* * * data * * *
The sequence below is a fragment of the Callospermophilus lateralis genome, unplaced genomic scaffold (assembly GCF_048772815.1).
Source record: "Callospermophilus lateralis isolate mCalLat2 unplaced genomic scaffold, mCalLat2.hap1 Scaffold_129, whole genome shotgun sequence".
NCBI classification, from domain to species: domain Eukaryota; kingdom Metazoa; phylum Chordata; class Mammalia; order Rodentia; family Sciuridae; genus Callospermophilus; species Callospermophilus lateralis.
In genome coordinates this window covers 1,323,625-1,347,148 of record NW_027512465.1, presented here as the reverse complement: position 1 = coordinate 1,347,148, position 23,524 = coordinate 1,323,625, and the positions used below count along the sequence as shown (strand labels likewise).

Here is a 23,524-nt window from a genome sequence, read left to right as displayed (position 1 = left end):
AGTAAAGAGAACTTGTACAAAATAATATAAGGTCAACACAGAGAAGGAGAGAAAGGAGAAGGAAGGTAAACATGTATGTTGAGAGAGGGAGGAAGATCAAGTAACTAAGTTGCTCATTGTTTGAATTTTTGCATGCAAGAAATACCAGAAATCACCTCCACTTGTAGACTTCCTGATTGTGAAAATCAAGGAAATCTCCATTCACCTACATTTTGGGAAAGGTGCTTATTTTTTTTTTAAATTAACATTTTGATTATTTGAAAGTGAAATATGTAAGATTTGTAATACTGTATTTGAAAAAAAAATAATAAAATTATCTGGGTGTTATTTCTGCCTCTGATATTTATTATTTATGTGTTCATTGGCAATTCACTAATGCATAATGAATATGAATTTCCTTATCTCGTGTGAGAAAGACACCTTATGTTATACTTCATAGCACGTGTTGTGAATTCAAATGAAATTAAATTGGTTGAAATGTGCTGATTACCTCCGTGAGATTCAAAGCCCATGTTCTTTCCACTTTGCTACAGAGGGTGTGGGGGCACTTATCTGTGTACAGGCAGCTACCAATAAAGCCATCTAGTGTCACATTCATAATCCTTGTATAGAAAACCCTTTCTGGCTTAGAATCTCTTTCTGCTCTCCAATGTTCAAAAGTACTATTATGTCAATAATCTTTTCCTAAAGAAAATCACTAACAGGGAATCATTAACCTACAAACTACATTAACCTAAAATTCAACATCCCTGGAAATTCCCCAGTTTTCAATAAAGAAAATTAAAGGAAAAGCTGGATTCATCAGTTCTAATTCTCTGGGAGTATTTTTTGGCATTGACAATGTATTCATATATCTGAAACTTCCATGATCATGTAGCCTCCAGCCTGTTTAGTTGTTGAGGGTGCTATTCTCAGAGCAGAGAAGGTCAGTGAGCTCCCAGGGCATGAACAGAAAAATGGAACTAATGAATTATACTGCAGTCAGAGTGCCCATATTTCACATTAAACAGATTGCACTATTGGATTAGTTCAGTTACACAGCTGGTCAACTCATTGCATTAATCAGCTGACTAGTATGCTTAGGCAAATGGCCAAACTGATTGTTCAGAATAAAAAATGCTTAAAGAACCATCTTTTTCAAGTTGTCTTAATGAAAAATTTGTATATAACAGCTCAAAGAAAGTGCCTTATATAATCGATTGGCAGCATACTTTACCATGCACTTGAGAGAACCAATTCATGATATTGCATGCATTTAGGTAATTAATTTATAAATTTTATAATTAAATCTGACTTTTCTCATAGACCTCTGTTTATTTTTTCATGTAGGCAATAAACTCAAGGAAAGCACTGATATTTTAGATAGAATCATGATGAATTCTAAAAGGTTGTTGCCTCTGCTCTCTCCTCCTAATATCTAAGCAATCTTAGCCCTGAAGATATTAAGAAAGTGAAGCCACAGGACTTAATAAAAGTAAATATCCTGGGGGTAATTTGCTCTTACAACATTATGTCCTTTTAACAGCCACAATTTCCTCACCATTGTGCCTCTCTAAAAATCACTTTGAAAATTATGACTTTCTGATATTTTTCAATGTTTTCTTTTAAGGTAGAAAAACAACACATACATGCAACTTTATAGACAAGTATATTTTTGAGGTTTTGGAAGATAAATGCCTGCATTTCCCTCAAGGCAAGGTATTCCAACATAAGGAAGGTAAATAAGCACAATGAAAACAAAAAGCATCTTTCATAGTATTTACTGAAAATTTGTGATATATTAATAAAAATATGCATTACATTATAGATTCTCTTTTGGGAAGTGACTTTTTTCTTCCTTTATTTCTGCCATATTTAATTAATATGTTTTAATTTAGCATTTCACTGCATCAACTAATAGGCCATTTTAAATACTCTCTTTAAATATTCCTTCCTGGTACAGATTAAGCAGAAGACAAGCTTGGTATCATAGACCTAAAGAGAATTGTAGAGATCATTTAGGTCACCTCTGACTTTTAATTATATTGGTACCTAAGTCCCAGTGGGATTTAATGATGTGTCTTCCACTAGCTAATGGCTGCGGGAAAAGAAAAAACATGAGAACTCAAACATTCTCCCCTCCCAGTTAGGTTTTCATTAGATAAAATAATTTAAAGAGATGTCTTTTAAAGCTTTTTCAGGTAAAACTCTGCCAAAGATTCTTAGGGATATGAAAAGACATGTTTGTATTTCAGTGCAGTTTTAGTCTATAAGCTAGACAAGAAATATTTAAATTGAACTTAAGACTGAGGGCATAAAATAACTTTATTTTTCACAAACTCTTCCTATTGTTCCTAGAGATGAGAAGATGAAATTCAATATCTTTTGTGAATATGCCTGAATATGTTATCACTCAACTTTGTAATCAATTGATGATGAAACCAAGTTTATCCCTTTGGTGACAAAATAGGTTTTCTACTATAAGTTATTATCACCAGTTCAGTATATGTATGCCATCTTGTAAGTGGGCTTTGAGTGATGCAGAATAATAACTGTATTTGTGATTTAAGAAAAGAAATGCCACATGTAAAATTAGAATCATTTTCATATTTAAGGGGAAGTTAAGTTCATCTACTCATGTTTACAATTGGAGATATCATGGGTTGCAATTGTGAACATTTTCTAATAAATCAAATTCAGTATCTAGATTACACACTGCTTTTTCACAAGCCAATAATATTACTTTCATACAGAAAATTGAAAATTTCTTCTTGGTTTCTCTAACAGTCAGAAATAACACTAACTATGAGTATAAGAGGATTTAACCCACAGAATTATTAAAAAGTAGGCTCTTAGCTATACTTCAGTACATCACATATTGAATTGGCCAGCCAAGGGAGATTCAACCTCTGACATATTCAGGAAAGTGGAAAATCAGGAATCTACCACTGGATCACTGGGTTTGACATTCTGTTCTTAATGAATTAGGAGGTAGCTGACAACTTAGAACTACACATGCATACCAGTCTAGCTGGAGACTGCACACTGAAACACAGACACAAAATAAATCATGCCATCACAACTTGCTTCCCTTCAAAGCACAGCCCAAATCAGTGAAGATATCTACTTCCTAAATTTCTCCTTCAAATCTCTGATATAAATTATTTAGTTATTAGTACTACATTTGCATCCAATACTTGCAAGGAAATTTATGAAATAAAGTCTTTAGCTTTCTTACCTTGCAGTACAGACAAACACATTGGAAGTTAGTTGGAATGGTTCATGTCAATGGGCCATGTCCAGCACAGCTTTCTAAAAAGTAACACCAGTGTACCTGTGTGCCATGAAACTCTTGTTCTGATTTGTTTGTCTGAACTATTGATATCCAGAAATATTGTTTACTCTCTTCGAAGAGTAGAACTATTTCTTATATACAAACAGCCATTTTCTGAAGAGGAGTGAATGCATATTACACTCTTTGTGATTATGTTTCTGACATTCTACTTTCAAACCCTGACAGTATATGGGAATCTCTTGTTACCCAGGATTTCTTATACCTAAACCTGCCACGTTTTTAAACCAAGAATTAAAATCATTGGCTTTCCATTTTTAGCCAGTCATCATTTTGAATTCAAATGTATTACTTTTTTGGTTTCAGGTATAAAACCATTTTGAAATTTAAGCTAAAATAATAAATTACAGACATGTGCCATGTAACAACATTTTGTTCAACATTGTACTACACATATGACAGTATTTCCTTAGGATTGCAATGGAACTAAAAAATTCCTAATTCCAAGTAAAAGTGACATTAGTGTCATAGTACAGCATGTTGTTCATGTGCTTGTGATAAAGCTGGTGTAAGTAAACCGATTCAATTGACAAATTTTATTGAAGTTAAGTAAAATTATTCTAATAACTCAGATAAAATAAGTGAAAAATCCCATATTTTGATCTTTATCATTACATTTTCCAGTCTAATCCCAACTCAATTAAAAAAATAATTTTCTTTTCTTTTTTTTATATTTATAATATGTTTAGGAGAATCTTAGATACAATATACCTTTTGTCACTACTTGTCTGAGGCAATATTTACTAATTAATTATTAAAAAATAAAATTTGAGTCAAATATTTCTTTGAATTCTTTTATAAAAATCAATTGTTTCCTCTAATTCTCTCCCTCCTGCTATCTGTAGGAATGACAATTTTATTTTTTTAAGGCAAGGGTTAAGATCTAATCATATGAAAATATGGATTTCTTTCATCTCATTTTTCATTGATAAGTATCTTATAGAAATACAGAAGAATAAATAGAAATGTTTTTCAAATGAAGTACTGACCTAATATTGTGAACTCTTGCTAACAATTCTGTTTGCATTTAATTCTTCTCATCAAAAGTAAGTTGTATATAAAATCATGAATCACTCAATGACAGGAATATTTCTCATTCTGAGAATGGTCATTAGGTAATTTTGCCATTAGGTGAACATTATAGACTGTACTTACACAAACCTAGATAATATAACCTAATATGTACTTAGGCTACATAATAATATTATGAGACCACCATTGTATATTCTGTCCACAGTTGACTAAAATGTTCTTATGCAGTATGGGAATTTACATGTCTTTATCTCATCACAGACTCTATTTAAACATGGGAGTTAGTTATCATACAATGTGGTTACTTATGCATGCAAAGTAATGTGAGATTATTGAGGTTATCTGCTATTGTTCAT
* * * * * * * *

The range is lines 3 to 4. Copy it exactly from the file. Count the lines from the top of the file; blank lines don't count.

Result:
NCBI classification, from domain to species: domain Eukaryota; kingdom Metazoa; phylum Chordata; class Mammalia; order Rodentia; family Sciuridae; genus Callospermophilus; species Callospermophilus lateralis.
In genome coordinates this window covers 1,323,625-1,347,148 of record NW_027512465.1, presented here as the reverse complement: position 1 = coordinate 1,347,148, position 23,524 = coordinate 1,323,625, and the positions used below count along the sequence as shown (strand labels likewise).